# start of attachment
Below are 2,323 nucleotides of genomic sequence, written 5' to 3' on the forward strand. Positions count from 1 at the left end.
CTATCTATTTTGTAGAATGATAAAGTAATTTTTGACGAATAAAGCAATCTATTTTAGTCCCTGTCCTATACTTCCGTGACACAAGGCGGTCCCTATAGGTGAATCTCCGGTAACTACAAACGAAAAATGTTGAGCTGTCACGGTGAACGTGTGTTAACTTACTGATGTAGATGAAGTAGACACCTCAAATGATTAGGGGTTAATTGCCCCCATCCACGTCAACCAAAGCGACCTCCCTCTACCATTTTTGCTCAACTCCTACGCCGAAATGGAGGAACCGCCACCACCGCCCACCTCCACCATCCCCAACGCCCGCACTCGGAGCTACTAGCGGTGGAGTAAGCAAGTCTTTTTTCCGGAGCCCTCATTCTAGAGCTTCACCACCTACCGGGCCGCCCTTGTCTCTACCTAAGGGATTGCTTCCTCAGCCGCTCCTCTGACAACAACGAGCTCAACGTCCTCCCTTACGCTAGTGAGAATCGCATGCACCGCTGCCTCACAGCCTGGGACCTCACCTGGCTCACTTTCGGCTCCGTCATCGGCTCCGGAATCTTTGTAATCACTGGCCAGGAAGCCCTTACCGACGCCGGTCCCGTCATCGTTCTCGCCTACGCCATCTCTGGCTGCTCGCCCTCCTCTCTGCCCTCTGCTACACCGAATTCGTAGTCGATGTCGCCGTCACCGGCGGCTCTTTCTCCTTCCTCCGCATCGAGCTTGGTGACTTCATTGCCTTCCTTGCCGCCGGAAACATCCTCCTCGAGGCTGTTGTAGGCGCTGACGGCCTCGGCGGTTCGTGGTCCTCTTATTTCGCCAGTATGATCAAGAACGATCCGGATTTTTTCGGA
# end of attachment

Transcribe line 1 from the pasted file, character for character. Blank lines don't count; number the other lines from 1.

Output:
Below are 2,323 nucleotides of genomic sequence, written 5' to 3' on the forward strand. Positions count from 1 at the left end.